Interpretive Handbook

Test 60077 :
Selenium, Random, Urine

Clinical Information Discusses physiology, pathophysiology, and general clinical aspects, as they relate to a laboratory test

Selenium is an essential element. It is a cofactor required to maintain glutathione peroxidase (GSH-Px) activity, an enzyme that catalyzes the degradation of organic hydroperoxides. The absence of selenium correlates with loss of GSH-Px activity and is associated with damage to cell membranes due to accumulation of free radicals.


In humans, cardiac muscle is the most susceptible to selenium deficiency. With cell membrane damage, normal cells are replaced by fibroblasts. This condition is known as cardiomyopathy and is characterized by an enlarged heart whose muscle is largely replaced by fibrous tissue.


In the United States, deficiency is related to use of total parenteral nutrition. This is therapy administered to patients with no functional bowel, such as after surgical removal of the small and large intestine because of cancer, or because of acute inflammatory bowel disease such as Crohn's disease. Selenium supplementation to raise serum concentration >90 ng/mL is the usual treatment. Serum monitoring done on a semi-annual basis checks the adequacy of supplementation.


Selenium toxicity has been observed in animals when daily intake exceeds 4 parts per million (ppm). Teratogenic effects are frequently noted in the offspring of animals living in regions where soil content is high in selenium such as south-central South Dakota and northern-coastal regions of California. Selenium toxicity in humans is not known to be a significant problem except in acute overdose cases. Selenium is not classified as a human teratogen.


Selenium is found in many over-the-counter vitamin preparations because its antioxidant activity is thought to be anticarcinogenic. There is no supporting evidence that selenium suppresses cancer.


Urine quantitation is used to assess clearance and in balance studies.

Useful For Suggests clinical disorders or settings where the test may be helpful

Monitoring selenium replacement therapy

Interpretation Provides information to assist in interpretation of the test results

The normal daily intake of selenium is 10 to 35 mcg/day, therefore, the usual daily output should be the same.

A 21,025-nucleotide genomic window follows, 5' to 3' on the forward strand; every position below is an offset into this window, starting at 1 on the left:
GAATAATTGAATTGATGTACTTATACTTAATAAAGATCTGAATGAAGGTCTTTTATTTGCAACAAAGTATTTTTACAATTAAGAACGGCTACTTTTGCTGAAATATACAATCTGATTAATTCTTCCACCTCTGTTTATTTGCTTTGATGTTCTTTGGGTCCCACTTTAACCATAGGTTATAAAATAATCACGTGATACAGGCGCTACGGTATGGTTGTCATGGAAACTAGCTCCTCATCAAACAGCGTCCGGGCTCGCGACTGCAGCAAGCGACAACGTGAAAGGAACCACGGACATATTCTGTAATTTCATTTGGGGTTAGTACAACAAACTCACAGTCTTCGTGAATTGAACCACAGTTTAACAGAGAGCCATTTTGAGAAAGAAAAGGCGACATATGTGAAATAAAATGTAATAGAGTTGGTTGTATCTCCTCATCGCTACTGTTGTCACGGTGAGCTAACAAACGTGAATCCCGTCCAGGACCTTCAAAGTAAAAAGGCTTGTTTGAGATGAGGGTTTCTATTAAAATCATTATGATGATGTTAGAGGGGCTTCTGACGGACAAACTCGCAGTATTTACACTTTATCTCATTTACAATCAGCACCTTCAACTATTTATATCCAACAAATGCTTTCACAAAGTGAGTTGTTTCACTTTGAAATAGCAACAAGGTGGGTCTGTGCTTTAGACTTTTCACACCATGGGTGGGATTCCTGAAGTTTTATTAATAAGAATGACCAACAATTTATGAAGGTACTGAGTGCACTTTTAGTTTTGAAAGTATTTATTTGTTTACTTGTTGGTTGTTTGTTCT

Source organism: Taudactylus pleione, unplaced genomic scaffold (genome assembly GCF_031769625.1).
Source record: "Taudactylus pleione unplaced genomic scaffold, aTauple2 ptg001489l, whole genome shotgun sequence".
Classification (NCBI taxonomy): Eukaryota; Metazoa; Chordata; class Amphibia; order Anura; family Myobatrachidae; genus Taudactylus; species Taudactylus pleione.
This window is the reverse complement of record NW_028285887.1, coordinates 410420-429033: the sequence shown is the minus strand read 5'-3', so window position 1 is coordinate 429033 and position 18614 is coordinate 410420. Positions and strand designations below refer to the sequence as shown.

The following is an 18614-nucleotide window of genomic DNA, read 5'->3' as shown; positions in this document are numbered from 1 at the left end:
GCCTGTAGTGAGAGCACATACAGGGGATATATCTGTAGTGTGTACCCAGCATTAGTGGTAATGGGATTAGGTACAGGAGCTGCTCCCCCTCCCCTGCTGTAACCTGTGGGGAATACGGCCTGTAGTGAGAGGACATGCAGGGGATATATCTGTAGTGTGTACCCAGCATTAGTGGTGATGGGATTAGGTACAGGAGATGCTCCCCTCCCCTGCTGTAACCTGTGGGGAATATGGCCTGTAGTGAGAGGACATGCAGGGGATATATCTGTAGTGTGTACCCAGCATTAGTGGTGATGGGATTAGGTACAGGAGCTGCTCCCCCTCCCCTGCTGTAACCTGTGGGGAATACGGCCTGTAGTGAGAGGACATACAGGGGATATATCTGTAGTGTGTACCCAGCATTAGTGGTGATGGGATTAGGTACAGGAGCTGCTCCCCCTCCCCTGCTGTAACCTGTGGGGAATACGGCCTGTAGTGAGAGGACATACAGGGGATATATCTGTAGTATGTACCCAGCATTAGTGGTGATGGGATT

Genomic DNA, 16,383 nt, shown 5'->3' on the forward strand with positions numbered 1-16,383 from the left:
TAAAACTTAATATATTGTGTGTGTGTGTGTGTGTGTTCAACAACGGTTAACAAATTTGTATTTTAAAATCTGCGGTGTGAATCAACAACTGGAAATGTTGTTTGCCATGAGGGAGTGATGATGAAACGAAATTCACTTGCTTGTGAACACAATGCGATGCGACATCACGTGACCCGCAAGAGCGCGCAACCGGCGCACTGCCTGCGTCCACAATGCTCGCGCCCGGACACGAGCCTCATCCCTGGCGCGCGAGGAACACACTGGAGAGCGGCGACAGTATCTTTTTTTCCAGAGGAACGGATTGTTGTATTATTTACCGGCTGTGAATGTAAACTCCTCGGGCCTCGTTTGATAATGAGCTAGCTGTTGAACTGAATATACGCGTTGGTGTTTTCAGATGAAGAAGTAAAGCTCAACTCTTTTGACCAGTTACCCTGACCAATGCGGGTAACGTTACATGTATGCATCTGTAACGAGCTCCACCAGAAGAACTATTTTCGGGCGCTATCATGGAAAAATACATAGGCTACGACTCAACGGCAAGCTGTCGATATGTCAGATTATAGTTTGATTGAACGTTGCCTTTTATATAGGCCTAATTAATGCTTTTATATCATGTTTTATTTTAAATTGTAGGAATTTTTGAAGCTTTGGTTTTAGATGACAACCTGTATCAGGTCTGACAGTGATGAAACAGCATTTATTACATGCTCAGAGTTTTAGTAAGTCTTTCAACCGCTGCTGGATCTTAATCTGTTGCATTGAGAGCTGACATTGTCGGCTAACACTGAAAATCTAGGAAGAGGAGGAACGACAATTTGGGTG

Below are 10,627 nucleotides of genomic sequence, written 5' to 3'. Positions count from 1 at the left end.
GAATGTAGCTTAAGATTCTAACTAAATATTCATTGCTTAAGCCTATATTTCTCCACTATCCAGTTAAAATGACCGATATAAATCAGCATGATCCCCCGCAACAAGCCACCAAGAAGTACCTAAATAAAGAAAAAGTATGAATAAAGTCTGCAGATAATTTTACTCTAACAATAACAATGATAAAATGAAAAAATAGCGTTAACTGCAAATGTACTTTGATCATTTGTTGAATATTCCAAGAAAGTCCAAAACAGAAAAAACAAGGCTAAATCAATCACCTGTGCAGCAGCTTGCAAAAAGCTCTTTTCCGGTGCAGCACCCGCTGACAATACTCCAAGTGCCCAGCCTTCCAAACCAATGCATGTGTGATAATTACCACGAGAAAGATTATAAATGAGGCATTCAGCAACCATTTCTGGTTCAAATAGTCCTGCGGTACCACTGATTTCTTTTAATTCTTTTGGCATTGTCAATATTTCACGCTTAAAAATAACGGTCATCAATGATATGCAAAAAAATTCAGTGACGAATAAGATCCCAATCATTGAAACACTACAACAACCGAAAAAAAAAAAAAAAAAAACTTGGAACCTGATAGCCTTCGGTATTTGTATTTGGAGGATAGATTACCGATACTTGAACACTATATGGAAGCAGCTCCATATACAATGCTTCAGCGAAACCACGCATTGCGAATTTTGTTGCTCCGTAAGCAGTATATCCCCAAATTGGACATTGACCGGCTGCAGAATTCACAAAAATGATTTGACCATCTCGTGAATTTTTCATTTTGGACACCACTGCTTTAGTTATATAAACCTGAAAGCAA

Daily excretion of <15 mcg/L indicates a lack of adequate selenium nutriture. Insufficient selenium intake leads to cardiomyopathy.


Selenium output of >50 mcg/L indicates excessive intake. There is no known toxicity to humans due to intake of modest excesses.


Grossly excessive intake (daily output >500 mcg/L) may have a teratogenic impact. This effect has been demonstrated in animals.

Cautions Discusses conditions that may cause diagnostic confusion, including improper specimen collection and handling, inappropriate test selection, and interfering substances

High concentrations of gadolinium, iodine, and barium are known to interfere with most metals tests. If gadolinium-, iodine- or barium-containing contrast media has been administered, a specimen should not be collected for 96 hours.

Reference Values Describes reference intervals and additional information for interpretation of test results. May include intervals based on age and sex when appropriate. Intervals are Mayo-derived, unless otherwise designated. If an interpretive report is provided, the reference value field will state this.

0-15 years: not established

> or =16 years: 15-50 mcg/L

Clinical References Provides recommendations for further in-depth reading of a clinical nature

1. Fleming CR, McCall JT, O'Brien JF, et al: Selenium status in patients receiving home parenteral nutrition. J Parenter Enteral Nutr 1984;8:258-262

2. Chariot P, Bignani O: Skeletal muscle disorders associated with selenium deficiency in humans. Muscle Nerve 2003 Jun;27(6):662-668

3. Kvicala J, Zamrazil V, Nemecek J, et al: Intake of selenium by seniors of South Bohemia and urine selenium of seniors in the course of a 1-year supplementation by various selenium species. Trace Elements and Electrolytes 2008;25:21-24